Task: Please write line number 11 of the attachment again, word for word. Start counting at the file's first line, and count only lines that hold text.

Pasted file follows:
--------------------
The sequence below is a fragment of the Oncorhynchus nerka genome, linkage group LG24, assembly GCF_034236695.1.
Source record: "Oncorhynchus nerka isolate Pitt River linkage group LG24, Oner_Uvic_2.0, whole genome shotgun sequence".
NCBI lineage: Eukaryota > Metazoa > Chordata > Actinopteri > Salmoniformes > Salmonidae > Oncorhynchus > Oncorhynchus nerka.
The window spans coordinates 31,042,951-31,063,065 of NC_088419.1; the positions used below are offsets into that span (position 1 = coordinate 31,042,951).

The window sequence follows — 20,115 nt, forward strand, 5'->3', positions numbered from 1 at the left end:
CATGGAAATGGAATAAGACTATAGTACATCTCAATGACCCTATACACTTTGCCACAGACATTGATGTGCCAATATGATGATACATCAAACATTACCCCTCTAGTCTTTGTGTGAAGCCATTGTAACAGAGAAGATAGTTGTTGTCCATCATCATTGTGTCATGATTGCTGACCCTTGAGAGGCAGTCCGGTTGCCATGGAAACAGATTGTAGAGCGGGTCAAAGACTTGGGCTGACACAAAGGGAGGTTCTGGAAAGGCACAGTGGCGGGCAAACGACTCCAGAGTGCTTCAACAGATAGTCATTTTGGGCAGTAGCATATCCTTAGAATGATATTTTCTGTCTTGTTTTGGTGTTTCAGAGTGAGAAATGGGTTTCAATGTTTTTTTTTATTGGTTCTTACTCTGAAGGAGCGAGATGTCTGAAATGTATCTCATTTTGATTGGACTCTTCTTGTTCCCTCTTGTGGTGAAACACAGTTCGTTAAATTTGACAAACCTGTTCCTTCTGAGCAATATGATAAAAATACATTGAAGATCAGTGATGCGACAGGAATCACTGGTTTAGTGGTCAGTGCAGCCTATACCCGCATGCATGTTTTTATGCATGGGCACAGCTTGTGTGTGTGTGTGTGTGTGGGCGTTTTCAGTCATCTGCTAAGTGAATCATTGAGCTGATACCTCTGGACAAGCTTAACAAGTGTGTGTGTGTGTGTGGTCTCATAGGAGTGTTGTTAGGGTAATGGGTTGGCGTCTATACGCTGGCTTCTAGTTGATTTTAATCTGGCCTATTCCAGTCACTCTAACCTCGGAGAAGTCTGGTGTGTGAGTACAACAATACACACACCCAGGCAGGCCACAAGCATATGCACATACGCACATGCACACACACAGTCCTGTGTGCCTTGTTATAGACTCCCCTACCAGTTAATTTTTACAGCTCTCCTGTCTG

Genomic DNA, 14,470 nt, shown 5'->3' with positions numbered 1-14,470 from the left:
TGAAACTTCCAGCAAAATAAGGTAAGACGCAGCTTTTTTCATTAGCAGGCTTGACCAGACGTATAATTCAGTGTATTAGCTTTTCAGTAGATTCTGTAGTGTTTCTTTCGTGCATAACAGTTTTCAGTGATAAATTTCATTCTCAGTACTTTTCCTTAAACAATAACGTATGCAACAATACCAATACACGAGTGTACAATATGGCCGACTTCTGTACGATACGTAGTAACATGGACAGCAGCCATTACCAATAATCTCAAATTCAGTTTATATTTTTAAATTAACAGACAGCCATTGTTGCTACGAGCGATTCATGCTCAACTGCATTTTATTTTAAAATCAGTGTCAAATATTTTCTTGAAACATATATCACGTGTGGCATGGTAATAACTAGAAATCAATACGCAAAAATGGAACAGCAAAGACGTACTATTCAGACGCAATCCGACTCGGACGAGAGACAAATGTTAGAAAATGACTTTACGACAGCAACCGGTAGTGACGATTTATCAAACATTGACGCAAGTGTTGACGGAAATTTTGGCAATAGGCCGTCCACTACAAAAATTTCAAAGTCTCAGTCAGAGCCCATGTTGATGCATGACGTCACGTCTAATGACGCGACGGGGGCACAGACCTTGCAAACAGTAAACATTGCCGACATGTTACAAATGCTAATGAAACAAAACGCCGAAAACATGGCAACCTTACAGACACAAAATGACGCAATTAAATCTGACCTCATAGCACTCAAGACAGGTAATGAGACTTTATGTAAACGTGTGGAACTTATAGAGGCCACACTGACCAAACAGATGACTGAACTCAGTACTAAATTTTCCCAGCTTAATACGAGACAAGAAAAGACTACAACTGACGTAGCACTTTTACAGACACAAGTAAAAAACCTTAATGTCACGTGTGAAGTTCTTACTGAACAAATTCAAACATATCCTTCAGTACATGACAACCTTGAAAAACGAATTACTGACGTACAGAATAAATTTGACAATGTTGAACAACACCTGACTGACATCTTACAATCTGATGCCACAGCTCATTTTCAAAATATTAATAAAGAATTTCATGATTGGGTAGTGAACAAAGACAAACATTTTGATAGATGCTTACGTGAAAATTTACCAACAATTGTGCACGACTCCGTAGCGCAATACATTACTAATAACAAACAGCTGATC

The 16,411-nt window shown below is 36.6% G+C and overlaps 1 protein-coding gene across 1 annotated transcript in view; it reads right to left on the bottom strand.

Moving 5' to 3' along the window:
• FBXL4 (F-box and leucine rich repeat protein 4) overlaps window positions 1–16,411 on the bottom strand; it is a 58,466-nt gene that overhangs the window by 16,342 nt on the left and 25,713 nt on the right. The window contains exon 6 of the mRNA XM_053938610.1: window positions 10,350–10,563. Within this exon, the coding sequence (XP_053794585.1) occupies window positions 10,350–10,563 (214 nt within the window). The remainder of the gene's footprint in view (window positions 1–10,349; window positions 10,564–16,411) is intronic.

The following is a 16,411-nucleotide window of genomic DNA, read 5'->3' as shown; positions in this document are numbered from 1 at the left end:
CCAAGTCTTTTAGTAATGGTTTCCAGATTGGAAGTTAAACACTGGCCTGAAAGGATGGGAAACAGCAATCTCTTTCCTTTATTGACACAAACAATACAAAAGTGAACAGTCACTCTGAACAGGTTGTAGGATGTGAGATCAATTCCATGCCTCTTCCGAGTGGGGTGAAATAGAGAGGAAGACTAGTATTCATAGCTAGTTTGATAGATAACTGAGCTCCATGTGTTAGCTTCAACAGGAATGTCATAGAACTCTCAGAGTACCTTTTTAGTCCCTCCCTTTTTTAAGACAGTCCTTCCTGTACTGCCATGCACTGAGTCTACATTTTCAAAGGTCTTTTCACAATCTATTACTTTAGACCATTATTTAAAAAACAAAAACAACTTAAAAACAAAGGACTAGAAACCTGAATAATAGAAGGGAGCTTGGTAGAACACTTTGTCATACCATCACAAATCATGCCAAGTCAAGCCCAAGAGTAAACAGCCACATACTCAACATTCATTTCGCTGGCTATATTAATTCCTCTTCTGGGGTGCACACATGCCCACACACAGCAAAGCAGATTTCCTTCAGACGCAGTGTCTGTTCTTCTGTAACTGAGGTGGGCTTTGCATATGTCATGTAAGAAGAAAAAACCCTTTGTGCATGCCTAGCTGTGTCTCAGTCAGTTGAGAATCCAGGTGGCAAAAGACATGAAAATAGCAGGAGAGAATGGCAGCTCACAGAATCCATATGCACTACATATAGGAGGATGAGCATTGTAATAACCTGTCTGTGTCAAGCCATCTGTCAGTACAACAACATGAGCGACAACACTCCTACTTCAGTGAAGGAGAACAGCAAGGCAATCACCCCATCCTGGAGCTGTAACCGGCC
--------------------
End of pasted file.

• FBXL4 (F-box and leucine rich repeat protein 4) overlaps window positions 1–16,411 on the bottom strand; it is a 58,466-nt gene that overhangs the window by 16,342 nt on the left and 25,713 nt on the right. The window contains exon 6 of the mRNA XM_053938610.1: window positions 10,350–10,563. Within this exon, the coding sequence (XP_053794585.1) occupies window positions 10,350–10,563 (214 nt within the window). The remainder of the gene's footprint in view (window positions 1–10,349; window positions 10,564–16,411) is intronic.